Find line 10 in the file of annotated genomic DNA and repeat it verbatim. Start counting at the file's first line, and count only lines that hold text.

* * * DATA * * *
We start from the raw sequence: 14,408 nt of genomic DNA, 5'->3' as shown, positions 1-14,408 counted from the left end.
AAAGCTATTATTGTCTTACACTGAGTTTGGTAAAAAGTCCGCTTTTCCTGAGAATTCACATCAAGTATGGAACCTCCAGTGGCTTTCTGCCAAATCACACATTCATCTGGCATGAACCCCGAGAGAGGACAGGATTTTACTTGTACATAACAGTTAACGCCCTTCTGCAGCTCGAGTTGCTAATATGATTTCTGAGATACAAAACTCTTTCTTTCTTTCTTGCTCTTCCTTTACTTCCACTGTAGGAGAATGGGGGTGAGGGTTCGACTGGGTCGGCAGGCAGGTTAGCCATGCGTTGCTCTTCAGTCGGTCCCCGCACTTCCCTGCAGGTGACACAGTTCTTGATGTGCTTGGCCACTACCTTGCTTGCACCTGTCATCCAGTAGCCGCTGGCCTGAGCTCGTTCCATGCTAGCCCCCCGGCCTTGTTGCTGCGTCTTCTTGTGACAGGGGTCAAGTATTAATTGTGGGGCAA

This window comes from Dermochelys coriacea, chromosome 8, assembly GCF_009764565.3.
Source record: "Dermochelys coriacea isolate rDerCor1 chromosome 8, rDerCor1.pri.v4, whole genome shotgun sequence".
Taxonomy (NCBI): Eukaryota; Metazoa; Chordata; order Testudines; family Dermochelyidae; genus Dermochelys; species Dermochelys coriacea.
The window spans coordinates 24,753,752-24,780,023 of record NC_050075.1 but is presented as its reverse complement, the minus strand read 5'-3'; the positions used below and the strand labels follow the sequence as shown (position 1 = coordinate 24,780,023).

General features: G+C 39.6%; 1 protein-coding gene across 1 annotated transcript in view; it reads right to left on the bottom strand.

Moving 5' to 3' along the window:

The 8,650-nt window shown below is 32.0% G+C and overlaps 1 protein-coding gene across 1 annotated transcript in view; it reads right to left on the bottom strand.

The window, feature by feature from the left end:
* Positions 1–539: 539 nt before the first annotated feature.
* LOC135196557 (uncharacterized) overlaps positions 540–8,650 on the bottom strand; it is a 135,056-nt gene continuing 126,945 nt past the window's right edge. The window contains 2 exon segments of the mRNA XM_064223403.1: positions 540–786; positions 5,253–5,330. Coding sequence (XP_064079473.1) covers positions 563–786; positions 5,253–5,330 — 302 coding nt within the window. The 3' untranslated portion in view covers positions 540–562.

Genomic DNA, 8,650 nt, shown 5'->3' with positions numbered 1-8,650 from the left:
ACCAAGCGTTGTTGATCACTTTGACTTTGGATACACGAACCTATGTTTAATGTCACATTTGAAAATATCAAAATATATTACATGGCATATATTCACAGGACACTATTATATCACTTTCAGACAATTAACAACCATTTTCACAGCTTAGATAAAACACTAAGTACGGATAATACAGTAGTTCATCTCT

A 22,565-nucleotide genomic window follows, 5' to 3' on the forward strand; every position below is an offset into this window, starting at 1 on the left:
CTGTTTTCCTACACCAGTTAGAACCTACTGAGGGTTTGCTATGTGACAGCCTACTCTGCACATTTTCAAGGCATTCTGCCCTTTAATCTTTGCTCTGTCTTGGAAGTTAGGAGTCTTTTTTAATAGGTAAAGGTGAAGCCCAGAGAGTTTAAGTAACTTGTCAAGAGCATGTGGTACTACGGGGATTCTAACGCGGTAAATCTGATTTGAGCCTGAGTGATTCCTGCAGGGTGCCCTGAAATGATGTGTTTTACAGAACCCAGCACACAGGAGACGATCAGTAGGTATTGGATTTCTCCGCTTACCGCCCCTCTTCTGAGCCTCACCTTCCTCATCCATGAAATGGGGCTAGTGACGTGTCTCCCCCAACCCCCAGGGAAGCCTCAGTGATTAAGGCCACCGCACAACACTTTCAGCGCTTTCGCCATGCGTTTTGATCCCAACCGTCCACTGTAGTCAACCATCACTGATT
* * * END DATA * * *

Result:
The window, feature by feature from the left end: